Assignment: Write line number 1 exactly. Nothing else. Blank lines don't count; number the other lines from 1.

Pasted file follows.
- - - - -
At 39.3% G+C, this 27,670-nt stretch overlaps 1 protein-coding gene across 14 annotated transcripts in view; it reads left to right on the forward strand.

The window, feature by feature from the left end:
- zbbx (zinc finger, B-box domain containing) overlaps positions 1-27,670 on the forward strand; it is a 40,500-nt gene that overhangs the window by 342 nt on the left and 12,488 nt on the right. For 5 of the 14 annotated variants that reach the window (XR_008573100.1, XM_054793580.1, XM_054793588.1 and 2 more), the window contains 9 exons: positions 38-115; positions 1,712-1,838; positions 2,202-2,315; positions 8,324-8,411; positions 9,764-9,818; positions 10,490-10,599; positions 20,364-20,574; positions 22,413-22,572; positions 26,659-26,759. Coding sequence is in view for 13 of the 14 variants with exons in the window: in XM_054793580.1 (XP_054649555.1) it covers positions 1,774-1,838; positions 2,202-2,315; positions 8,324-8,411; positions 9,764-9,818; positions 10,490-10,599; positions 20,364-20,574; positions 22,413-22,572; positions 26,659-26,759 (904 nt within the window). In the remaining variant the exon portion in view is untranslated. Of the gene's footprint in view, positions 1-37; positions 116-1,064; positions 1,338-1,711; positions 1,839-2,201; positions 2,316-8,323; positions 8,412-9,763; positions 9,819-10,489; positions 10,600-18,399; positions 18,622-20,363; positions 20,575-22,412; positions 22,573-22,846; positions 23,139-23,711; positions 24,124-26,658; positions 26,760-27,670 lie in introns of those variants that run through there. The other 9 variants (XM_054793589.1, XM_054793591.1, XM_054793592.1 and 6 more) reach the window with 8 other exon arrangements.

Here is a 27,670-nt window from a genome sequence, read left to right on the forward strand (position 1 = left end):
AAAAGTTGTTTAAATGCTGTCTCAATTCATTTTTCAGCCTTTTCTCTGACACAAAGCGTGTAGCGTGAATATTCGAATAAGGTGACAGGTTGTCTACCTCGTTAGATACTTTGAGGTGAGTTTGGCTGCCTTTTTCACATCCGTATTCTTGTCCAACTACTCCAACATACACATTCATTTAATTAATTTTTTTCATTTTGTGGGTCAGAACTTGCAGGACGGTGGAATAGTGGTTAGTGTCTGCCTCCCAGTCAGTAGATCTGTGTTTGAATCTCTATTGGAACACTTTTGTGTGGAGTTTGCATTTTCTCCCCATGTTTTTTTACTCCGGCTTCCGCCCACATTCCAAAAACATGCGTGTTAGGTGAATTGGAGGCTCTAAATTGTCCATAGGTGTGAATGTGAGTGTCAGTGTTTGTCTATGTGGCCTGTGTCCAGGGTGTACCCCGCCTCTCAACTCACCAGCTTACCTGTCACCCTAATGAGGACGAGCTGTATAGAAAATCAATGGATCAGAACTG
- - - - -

At 39.3% G+C, this 27,670-nt stretch overlaps 1 protein-coding gene across 14 annotated transcripts in view; it reads left to right on the forward strand.